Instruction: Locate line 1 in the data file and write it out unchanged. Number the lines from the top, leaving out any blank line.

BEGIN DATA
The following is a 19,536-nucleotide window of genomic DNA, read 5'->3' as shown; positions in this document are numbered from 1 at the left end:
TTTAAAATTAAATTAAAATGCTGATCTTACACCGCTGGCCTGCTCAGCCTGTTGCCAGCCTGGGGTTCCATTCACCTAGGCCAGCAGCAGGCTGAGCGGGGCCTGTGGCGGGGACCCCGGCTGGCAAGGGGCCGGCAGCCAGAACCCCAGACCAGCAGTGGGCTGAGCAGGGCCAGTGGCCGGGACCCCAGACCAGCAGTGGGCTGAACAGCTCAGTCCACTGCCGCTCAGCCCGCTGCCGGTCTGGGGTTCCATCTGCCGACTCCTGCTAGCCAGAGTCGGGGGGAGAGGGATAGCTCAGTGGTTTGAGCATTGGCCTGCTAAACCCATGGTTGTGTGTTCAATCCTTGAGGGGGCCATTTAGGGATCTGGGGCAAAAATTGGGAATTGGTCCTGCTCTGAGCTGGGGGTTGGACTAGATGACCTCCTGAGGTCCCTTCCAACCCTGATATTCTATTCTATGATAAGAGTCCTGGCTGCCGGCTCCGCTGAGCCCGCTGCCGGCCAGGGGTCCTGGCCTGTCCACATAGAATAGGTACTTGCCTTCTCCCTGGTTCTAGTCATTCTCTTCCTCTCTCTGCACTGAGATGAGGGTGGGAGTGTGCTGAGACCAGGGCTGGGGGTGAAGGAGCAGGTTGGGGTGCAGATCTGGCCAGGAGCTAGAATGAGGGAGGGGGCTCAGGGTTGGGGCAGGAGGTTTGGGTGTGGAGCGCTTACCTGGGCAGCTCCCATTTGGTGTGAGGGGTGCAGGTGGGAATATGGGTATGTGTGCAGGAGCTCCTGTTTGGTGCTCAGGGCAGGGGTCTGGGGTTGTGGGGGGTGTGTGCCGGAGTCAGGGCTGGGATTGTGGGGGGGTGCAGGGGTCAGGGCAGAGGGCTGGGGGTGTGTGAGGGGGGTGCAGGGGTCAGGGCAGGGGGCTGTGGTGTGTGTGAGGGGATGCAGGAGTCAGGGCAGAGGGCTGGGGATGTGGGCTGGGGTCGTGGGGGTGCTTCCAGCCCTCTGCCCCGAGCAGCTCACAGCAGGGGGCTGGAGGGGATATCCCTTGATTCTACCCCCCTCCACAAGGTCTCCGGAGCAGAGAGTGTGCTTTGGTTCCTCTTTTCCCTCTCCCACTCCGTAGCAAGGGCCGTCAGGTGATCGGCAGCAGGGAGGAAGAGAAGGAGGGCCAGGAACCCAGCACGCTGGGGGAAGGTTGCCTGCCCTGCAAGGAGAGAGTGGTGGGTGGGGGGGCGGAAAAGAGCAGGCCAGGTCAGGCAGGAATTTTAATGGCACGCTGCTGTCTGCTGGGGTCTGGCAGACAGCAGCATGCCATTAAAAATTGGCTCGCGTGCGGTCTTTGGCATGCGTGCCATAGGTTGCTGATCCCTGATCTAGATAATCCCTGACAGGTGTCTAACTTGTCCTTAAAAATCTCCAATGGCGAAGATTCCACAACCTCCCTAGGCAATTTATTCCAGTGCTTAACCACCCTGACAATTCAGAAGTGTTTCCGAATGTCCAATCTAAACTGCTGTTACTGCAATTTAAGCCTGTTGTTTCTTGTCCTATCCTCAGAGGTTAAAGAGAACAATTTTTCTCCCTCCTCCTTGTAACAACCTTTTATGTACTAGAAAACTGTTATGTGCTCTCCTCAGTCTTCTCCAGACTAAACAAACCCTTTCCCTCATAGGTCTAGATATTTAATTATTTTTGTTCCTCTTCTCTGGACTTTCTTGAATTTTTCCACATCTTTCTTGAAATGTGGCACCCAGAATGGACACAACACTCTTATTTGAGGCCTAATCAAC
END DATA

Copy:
The following is a 19,536-nucleotide window of genomic DNA, read 5'->3' as shown; positions in this document are numbered from 1 at the left end: